The story of Juda Ben-Hur, a Judean Prince, who as a galley slave saves the life of a Roman nobleman. He is adopted by the Roman and becomes a respected citizen and a famed chariot racer. Upon his return to Judea, Ben-Hur witnesses the crucifixion of Jesus, and is inspired to convert to Christianity.
The chariot racing scene is often regarded as one of the most exciting action sequences ever filmed.
One of the cinema's greatest epics because it's based on a compelling human story of revenge, bitterness, redemption and forgiveness. Heston is magnificent as the Prince of Judea, Ben Hur, who confronts the conquering Romans. His actions send him and his family into slavery - and an inspirational encounter with Jesus. The story moves from Judea to imperial Rome and back to Judea where Heston finally meets his rival Messala in a justly famous chariot race and rescues his suffering family - after once again encountering Jesus, this time on his way to Golgotha. This was a production of unheard of scale, exhibiting the work of literally tens of thousands of people. The 1880 novel by Lew Wallace had previously been made to great acclaim in 1927 with Ramon Navarro. The 35th Anniversary edition, which runs 282 minutes, includes an exclusive documentary narrated by Christopher Plummer on the making of the film, behind-the-scenes footage, screen tests, cast interviews and the film's original trailer. Academy Award Nominations: 12, including Best (Adapted) Screenplay. Academy Awards: 11, including Best Picture, Best Director, Best Actor--Charlton Heston, Best Supporting Actor--Hugh Griffith.
Theatrical release: November 18, 1959.
Shot on location in Fiuggia, Folliano, Nettuno, and Rome, Italy.
Upon its release, it was the third longest movie and most expensive movie (at $16 million) ever made. It was a spectacular success at the box office, grossing almost five times its cost in its initial run and subsequently taking more than twice its cost in video rentals.
On November 4, 1958, five months into the movie’s seven-month-long shoot, BEN-HUR’s producer Sam Zimbalist collapsed and died. Director William Wyler said, "It was as if the roof had fallen in on me. I felt alone. I’d never felt alone with Sam around." The MGM studio executives asked Wyler to take over as producer as well as director of the mammoth undertaking.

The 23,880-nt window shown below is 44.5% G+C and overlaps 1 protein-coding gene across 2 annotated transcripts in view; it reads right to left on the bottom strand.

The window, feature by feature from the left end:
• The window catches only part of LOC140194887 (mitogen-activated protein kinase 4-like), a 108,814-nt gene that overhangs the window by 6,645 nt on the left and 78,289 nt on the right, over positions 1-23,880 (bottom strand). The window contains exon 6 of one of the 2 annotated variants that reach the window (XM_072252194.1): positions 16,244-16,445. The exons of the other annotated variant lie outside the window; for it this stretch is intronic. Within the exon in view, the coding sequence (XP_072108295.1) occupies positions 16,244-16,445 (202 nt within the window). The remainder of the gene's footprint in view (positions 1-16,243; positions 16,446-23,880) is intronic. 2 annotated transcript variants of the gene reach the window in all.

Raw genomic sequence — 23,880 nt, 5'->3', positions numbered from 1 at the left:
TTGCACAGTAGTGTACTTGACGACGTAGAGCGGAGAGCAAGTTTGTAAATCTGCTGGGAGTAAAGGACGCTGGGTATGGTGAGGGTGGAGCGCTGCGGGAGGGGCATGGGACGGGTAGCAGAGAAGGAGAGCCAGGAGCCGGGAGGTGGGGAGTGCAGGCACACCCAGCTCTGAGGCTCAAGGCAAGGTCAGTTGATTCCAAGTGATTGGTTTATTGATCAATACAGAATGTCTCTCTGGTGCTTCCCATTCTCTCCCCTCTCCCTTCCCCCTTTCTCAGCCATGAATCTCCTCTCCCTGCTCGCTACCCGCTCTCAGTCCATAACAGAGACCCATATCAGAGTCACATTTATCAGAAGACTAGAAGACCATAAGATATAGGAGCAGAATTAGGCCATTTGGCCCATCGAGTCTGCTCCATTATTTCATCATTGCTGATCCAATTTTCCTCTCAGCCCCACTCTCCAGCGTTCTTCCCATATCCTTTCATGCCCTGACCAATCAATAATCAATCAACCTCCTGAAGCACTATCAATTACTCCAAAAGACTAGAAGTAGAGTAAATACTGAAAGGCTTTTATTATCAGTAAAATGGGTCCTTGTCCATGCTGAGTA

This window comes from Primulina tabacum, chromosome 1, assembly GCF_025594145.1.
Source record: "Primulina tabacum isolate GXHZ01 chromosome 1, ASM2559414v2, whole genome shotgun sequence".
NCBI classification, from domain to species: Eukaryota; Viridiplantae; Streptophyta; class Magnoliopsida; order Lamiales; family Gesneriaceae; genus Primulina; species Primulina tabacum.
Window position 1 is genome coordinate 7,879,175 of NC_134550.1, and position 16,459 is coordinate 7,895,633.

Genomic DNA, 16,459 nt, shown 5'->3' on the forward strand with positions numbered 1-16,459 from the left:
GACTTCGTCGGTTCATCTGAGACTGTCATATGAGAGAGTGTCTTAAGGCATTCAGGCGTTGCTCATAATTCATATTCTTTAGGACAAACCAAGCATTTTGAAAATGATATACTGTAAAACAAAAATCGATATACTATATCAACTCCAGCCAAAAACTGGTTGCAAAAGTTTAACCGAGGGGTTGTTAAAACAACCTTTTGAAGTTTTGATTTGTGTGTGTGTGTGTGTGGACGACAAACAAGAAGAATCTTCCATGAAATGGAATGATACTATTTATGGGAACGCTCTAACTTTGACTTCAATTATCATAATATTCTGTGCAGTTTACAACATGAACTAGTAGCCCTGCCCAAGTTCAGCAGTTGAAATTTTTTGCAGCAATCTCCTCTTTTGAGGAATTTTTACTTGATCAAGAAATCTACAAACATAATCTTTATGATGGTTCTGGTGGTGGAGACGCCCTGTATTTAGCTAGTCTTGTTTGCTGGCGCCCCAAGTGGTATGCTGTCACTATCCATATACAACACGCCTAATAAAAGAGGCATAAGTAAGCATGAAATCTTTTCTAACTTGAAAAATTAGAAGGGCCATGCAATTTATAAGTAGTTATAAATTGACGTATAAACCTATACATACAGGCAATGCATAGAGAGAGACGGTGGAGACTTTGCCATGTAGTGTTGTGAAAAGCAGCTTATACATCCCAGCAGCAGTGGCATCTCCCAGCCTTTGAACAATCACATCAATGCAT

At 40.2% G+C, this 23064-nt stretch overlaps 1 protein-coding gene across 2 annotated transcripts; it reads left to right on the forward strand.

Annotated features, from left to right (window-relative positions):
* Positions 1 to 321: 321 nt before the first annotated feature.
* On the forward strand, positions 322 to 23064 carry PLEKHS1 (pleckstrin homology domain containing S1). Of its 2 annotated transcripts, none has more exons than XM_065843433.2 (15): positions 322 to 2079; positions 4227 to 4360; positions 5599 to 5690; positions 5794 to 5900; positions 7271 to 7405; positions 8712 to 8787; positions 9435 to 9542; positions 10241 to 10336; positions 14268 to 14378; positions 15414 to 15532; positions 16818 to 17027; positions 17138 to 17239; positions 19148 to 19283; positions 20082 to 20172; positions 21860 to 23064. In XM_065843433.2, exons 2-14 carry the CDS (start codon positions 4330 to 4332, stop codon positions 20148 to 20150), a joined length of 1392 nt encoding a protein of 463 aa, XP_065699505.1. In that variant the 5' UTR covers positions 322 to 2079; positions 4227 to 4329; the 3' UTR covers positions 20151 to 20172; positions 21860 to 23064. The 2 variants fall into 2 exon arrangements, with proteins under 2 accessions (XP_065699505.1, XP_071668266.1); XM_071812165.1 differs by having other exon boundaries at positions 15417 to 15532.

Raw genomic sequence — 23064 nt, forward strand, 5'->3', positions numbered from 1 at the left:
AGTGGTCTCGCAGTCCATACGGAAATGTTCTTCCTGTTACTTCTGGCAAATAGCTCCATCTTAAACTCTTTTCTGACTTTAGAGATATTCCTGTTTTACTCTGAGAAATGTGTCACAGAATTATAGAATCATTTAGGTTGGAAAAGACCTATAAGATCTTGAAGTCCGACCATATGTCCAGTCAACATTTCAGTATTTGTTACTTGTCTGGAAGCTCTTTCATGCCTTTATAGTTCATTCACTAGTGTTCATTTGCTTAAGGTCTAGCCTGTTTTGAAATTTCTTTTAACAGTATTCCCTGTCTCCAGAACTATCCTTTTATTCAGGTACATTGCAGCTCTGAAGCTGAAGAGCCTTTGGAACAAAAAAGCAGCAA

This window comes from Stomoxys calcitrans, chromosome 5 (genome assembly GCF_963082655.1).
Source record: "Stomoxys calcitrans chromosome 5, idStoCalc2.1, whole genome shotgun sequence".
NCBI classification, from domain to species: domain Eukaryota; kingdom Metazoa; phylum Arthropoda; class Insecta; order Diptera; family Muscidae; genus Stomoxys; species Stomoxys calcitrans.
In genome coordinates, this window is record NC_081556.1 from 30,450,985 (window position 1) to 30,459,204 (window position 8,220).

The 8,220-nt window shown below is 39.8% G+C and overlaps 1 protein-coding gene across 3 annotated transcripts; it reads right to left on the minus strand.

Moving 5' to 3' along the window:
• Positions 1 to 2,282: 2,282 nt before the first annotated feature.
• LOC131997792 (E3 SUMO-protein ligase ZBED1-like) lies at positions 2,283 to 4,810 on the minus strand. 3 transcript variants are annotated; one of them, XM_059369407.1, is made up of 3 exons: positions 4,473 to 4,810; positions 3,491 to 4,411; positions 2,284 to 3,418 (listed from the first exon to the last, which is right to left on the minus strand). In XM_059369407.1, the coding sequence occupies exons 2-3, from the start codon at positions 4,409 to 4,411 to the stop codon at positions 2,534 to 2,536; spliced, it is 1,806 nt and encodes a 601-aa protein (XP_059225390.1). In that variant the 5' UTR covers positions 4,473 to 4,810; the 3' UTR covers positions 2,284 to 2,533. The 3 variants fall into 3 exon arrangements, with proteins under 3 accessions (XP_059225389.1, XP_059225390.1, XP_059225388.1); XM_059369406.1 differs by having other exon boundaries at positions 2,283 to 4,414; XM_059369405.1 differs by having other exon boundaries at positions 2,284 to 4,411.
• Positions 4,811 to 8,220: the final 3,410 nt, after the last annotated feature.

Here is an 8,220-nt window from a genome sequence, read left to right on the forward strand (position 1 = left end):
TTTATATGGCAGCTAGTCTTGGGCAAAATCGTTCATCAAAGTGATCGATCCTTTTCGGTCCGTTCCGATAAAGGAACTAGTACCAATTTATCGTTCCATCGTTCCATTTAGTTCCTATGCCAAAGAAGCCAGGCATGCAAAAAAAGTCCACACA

The script went through many hands. After Wyler read the first version by Karl Tunberg, the director said it was "very primitive, elementary." He was still unhappy after the playwrights S. N. Behrman and Maxwell Anderson had worked on the dialogue. Novelist Gore Vidal was on hand for the first month and a half of location shooting; he contributed the idea of motivating the conflict between Messala and Judah--and providing a spine to the movie--by suggesting there was an emotional bond between Messala and Judah that was broken when Judah refused to help Messala against his countrymen. (Years later Vidal admitted that there were serious homosexual undertones to the relationship, a fact that the cast and crew purposely never discussed with Heston.) English playwright Christopher Fry was on location for the last six months of the shoot. He acted as dialogue doctor--providing the formality that suggested earlier times--and undertook overnight revisions of the script. Wyler wanted to add Fry’s name to Tunberg’s on the script. Fry suggested Vidal should be credited as well. But, after arbitration by the Writers Guild of America, Tunberg alone received credit.
It is well known that the chariot race--which cost one million dollars alone--was created by second-unit directors Andrew Marton, Yakima Canutt, and Mario Soldati. It is less well known that the slave-galley action sequences were directed (uncredited) by Hollywood veteran Richard Thorpe (1896-1991). Thorpe made 180 movies in his long career, but it was the series of costume dramas that he made early in the 1950s--IVANHOE (1952, with Robert Taylor), THE PRISONER OF ZENDA (1952 with Stewart Granger), KNIGHTS OF THE ROUND TABLE (1953, with Taylor), ALL THE BROTHERS WERE VALIANT (1953, with Taylor and Granger), and, best of all, THE ADVENTURES OF QUENTIN DURWARD (1955, with Taylor), that showed he was the right person to help Wyler in his epic undertaking.
BEN-HUR was nominated for 12 Academy Award and won a record 11 Oscars--including Best Picture, Best Director, Best Actor (Charlton Heston), and Best Supporting Actor (Hugh Griffith). This record was tied 40 years later by TITANIC.
There were many marketing tie-ins for BEN-HUR. In addition to new editions of General Lew Wallace’s novel, there were BEN-HUR jewels and perfumes, neckties and T-shirts, candy bars, toys, and chariot scooters, and, even, Ben-His and Ben-Hers towels.
Mort Sahl’s brief sardonic review of BEN-HUR was "Loved him, hated Hur."